Festival chiefs are worried but there are signs the EU will cut a deal with Theresa May, writes John McLellan.
Friends of the Edinburgh Festivals, eat, drink, go to shows and be merry, for tomorrow the whole thing dies.
As this year’s season got underway, that seems to be the message from International Festival director Fergus Linehan and Fringe Society chief executive Shona McCarthy, both using appropriately dramatic language in Scotsman interviews to emphasise how hard it is becoming to keep the show on the road.
McCarthy’s priority is tackling the soaring accommodation costs which, she said, would “kill the life-force of these festivals” if nothing was done. “If you’re an artist and you can’t find accommodation in a place offering you a platform to perform for up to a month, it doesn’t matter how much you want to do it. If you can’t afford it, you can’t afford it.”
If the only ways to improve availability and reduce prices are either to increase supply or reduce demand, then if Linehan’s fears are realised, help might be at hand with the latter. His nightmare is not riots on the High Street for the last available hyper-inflated spare room, but tumbleweed as a Brexit apocalypse wreaks havoc.
“The idea of more intolerance and low-level racism being given fuel is just horrific,” he said. “I just can’t see how it’s not going to be a disaster. It’s not an ideological position, but I just can’t see how it’s not going to be a terrible mess. If there is suddenly a whole extra lawyer of administration, cost and complexity, it will be much more difficult for smaller operators. Anyone who is running a hospitality business is already aware that there is an absolute squeeze on finding people.”
Linehan was realistic enough to recognise that “sitting down in a room with people all of whom think Brexit is a catastrophe doesn’t really get us anywhere”, and along with tourism, culture and the universities, Linehan pinpointed the importance of finance to the city’s economic future. Here is where different voices can be found.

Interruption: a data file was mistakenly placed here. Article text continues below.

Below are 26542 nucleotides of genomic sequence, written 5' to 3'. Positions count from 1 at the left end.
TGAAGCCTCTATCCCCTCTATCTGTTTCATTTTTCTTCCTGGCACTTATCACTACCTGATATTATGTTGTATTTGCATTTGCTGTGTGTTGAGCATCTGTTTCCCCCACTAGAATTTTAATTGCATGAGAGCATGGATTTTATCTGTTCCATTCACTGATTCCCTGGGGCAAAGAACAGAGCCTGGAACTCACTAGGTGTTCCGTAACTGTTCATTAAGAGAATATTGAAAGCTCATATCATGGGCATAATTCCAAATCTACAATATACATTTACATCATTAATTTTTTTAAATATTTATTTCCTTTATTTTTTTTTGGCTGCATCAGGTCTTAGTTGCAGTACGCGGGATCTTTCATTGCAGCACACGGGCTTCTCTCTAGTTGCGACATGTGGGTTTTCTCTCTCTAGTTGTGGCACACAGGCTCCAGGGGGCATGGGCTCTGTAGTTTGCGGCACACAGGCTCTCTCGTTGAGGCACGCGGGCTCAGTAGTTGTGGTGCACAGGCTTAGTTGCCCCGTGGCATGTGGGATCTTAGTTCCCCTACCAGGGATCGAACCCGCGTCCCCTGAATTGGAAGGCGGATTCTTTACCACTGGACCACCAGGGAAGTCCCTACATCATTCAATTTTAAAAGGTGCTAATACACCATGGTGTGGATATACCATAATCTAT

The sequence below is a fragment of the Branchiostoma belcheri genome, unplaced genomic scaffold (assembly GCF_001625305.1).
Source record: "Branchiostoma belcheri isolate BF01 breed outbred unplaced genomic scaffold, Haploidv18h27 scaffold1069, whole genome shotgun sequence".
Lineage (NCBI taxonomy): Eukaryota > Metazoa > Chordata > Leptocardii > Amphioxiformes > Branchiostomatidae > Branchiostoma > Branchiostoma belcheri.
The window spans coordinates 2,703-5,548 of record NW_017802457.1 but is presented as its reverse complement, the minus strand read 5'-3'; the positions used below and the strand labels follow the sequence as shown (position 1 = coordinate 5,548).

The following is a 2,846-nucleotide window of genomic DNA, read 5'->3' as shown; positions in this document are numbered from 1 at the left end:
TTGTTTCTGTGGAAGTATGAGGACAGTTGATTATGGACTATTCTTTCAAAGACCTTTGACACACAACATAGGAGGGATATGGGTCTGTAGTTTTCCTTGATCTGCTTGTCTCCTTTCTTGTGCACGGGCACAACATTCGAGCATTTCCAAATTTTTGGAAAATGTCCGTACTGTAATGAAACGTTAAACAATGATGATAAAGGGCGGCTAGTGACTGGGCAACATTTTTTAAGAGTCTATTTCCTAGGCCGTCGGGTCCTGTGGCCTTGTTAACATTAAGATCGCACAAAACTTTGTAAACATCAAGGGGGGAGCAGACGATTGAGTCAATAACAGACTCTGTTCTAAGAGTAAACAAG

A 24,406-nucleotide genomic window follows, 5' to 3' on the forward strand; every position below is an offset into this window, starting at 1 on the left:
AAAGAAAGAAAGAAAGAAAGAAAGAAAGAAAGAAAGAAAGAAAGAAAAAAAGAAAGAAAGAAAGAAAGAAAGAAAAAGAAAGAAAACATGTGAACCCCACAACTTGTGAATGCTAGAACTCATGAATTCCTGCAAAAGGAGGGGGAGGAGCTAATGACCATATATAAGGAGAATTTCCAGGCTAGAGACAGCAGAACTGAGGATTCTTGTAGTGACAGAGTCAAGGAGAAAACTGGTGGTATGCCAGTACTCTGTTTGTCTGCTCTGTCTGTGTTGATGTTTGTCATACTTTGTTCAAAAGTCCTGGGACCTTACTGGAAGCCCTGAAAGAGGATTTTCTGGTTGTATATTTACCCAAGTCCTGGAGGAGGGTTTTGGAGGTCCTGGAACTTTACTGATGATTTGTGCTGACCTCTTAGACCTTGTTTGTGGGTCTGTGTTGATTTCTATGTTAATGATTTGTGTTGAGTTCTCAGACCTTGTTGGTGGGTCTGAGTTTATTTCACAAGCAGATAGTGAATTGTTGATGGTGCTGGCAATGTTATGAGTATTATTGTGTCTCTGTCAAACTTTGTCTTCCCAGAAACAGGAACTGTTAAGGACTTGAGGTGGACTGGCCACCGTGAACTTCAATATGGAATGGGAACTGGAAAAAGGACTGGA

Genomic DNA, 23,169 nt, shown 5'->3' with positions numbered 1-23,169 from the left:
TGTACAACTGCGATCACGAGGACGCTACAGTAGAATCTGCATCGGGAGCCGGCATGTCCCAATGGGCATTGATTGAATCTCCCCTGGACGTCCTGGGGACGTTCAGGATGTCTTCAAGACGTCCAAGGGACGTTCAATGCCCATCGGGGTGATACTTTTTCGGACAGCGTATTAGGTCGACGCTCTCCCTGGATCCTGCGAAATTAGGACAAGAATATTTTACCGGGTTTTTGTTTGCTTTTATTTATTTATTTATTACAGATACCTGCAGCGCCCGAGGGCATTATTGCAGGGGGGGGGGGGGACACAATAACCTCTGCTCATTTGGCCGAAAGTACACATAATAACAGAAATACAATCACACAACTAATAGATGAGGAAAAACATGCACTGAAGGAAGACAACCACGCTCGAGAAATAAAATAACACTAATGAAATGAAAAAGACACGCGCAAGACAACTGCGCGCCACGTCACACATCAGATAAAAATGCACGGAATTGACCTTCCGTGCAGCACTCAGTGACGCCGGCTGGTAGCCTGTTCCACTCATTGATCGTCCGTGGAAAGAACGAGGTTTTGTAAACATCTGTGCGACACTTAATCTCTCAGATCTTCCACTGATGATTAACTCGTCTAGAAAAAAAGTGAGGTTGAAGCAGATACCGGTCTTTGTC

CBI Scotland director Tracy Black, a former investment banker, painted a more optimistic picture of the UK Government’s approach in a Herald article this week. “It’s pragmatic, a step in the right direction and just maybe the only game in town,” she wrote. “More detail is required on future customs arrangements but the direction of travel is positive and constructive – frictionless UK-EU trade remains the goal and we’re now a step closer to achieving it.”
Similarly, in The Times, international business law expert Barney Reynolds said, “For financial services, the White Paper presents a significant advance and offers a win-win outcome. What is key now is that the UK announces policies optimising the no-deal fallback.”
Despite Bank of England Governor Mark Carney’s warning yesterday that chances of a no-deal Brexit were “uncomfortably high”, there are signs that EU officials accept that hardball has serious consequences for them too. But given over three-quarters of Festival visitors are from the UK and more Americans come than from any other overseas nation, whatever happens after Britain leaves the EU in March, tourists and performers will still be here in vast numbers next August.